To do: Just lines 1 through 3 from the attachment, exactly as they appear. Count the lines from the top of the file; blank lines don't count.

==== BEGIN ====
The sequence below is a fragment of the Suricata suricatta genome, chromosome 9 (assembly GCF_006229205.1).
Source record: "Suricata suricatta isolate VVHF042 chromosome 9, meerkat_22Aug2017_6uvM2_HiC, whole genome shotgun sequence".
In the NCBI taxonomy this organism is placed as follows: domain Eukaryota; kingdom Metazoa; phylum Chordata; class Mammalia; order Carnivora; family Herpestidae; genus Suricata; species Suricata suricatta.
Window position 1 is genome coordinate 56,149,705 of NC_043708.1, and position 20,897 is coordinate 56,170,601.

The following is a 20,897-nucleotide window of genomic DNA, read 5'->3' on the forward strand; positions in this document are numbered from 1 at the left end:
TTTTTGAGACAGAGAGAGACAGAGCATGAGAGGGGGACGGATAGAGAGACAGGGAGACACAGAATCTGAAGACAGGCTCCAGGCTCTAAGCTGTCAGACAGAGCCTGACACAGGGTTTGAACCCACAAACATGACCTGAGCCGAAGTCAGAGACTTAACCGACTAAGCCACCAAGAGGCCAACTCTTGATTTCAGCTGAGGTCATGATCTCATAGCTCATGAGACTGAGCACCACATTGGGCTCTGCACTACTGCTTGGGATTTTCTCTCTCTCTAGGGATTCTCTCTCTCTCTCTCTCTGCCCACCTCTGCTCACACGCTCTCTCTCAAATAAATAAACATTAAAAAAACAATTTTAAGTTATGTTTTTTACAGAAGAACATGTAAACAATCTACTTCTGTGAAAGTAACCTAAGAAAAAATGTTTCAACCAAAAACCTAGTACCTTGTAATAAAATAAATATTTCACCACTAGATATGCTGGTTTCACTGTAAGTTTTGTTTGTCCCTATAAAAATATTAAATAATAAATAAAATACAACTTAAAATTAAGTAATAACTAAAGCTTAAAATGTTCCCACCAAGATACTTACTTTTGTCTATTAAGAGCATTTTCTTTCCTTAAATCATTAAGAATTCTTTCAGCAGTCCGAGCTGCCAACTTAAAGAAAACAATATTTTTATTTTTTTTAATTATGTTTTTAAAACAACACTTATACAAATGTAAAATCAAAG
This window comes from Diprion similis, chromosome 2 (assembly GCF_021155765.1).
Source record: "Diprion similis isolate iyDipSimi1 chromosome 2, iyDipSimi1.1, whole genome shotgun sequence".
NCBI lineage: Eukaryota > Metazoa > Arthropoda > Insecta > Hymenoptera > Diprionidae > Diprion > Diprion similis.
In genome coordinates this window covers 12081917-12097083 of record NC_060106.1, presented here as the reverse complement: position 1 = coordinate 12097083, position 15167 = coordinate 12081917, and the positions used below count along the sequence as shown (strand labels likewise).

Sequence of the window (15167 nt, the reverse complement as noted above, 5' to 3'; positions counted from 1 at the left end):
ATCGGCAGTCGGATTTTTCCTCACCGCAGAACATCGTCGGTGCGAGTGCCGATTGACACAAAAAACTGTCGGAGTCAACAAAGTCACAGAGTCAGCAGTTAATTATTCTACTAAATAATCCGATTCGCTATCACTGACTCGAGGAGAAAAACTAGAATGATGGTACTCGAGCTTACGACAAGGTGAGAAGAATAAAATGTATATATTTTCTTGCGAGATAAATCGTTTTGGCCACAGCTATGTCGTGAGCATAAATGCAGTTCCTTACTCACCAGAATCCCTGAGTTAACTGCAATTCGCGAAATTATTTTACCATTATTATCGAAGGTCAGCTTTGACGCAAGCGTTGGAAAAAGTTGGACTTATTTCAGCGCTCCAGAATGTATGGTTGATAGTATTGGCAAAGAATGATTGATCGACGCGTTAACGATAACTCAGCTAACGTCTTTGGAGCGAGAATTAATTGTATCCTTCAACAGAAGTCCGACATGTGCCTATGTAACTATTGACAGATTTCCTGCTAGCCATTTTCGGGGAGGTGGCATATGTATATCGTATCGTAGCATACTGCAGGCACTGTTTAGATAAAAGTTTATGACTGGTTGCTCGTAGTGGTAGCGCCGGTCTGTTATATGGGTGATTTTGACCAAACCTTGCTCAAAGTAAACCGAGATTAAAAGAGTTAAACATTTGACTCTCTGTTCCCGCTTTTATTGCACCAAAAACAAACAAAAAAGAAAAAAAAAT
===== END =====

The sequence below is a fragment of the Suricata suricatta genome, chromosome 9 (assembly GCF_006229205.1).
Source record: "Suricata suricatta isolate VVHF042 chromosome 9, meerkat_22Aug2017_6uvM2_HiC, whole genome shotgun sequence".
In the NCBI taxonomy this organism is placed as follows: domain Eukaryota; kingdom Metazoa; phylum Chordata; class Mammalia; order Carnivora; family Herpestidae; genus Suricata; species Suricata suricatta.